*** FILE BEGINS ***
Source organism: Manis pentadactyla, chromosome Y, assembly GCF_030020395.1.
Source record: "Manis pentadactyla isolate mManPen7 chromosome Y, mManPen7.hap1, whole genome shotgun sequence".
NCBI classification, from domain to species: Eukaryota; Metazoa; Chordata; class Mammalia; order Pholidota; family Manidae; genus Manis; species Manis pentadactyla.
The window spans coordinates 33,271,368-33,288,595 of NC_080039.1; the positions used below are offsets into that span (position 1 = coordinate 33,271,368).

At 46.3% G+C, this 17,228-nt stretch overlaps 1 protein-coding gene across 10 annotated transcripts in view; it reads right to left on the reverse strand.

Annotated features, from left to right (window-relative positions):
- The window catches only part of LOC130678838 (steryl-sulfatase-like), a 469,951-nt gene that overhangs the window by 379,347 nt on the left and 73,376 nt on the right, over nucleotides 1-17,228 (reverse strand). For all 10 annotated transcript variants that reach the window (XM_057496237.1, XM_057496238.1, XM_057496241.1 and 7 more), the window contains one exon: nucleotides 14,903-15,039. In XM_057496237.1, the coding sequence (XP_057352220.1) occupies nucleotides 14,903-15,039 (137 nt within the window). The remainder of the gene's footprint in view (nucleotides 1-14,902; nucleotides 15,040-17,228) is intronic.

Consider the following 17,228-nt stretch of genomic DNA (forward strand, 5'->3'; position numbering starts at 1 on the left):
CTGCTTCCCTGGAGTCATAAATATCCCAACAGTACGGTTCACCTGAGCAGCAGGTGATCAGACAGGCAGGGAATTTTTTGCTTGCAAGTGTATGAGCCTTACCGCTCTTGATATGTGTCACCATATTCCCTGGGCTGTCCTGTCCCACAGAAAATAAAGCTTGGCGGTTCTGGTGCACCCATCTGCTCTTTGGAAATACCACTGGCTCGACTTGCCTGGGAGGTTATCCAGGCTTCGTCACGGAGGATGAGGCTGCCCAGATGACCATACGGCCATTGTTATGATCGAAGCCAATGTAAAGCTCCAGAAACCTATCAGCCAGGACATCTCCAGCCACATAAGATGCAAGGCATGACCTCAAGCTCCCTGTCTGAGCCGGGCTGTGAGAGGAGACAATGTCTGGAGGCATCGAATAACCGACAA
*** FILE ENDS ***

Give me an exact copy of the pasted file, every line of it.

Source organism: Manis pentadactyla, chromosome Y, assembly GCF_030020395.1.
Source record: "Manis pentadactyla isolate mManPen7 chromosome Y, mManPen7.hap1, whole genome shotgun sequence".
NCBI classification, from domain to species: Eukaryota; Metazoa; Chordata; class Mammalia; order Pholidota; family Manidae; genus Manis; species Manis pentadactyla.
The window spans coordinates 33,271,368-33,288,595 of NC_080039.1; the positions used below are offsets into that span (position 1 = coordinate 33,271,368).

At 46.3% G+C, this 17,228-nt stretch overlaps 1 protein-coding gene across 10 annotated transcripts in view; it reads right to left on the reverse strand.

Annotated features, from left to right (window-relative positions):
- The window catches only part of LOC130678838 (steryl-sulfatase-like), a 469,951-nt gene that overhangs the window by 379,347 nt on the left and 73,376 nt on the right, over nucleotides 1-17,228 (reverse strand). For all 10 annotated transcript variants that reach the window (XM_057496237.1, XM_057496238.1, XM_057496241.1 and 7 more), the window contains one exon: nucleotides 14,903-15,039. In XM_057496237.1, the coding sequence (XP_057352220.1) occupies nucleotides 14,903-15,039 (137 nt within the window). The remainder of the gene's footprint in view (nucleotides 1-14,902; nucleotides 15,040-17,228) is intronic.

Consider the following 17,228-nt stretch of genomic DNA (forward strand, 5'->3'; position numbering starts at 1 on the left):
CTGCTTCCCTGGAGTCATAAATATCCCAACAGTACGGTTCACCTGAGCAGCAGGTGATCAGACAGGCAGGGAATTTTTTGCTTGCAAGTGTATGAGCCTTACCGCTCTTGATATGTGTCACCATATTCCCTGGGCTGTCCTGTCCCACAGAAAATAAAGCTTGGCGGTTCTGGTGCACCCATCTGCTCTTTGGAAATACCACTGGCTCGACTTGCCTGGGAGGTTATCCAGGCTTCGTCACGGAGGATGAGGCTGCCCAGATGACCATACGGCCATTGTTATGATCGAAGCCAATGTAAAGCTCCAGAAACCTATCAGCCAGGACATCTCCAGCCACATAAGATGCAAGGCATGACCTCAAGCTCCCTGTCTGAGCCGGGCTGTGAGAGGAGACAATGTCTGGAGGCATCGAATAACCGACAA